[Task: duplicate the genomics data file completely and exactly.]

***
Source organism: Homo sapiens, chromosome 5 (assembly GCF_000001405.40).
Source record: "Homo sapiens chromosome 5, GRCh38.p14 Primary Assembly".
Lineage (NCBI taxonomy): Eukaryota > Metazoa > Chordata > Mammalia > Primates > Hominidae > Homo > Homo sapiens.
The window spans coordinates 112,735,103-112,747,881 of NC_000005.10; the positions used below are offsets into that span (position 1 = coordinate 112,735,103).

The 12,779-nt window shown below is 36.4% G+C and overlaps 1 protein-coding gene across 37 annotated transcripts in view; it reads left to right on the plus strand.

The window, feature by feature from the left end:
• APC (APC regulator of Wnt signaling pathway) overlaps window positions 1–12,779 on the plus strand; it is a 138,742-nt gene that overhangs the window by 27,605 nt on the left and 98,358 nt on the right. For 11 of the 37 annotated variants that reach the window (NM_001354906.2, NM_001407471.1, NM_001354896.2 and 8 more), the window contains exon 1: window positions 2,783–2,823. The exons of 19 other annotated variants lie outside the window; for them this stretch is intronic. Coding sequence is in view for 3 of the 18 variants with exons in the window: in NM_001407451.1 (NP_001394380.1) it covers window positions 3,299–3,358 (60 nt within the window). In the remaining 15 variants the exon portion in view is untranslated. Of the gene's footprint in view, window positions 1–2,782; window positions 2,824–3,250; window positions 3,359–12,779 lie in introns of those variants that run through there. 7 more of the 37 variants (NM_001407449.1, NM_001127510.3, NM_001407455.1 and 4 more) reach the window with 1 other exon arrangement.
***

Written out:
Source organism: Homo sapiens, chromosome 5 (assembly GCF_000001405.40).
Source record: "Homo sapiens chromosome 5, GRCh38.p14 Primary Assembly".
Lineage (NCBI taxonomy): Eukaryota > Metazoa > Chordata > Mammalia > Primates > Hominidae > Homo > Homo sapiens.
The window spans coordinates 112,735,103-112,747,881 of NC_000005.10; the positions used below are offsets into that span (position 1 = coordinate 112,735,103).

The 12,779-nt window shown below is 36.4% G+C and overlaps 1 protein-coding gene across 37 annotated transcripts in view; it reads left to right on the plus strand.

The window, feature by feature from the left end:
• APC (APC regulator of Wnt signaling pathway) overlaps window positions 1–12,779 on the plus strand; it is a 138,742-nt gene that overhangs the window by 27,605 nt on the left and 98,358 nt on the right. For 11 of the 37 annotated variants that reach the window (NM_001354906.2, NM_001407471.1, NM_001354896.2 and 8 more), the window contains exon 1: window positions 2,783–2,823. The exons of 19 other annotated variants lie outside the window; for them this stretch is intronic. Coding sequence is in view for 3 of the 18 variants with exons in the window: in NM_001407451.1 (NP_001394380.1) it covers window positions 3,299–3,358 (60 nt within the window). In the remaining 15 variants the exon portion in view is untranslated. Of the gene's footprint in view, window positions 1–2,782; window positions 2,824–3,250; window positions 3,359–12,779 lie in introns of those variants that run through there. 7 more of the 37 variants (NM_001407449.1, NM_001127510.3, NM_001407455.1 and 4 more) reach the window with 1 other exon arrangement.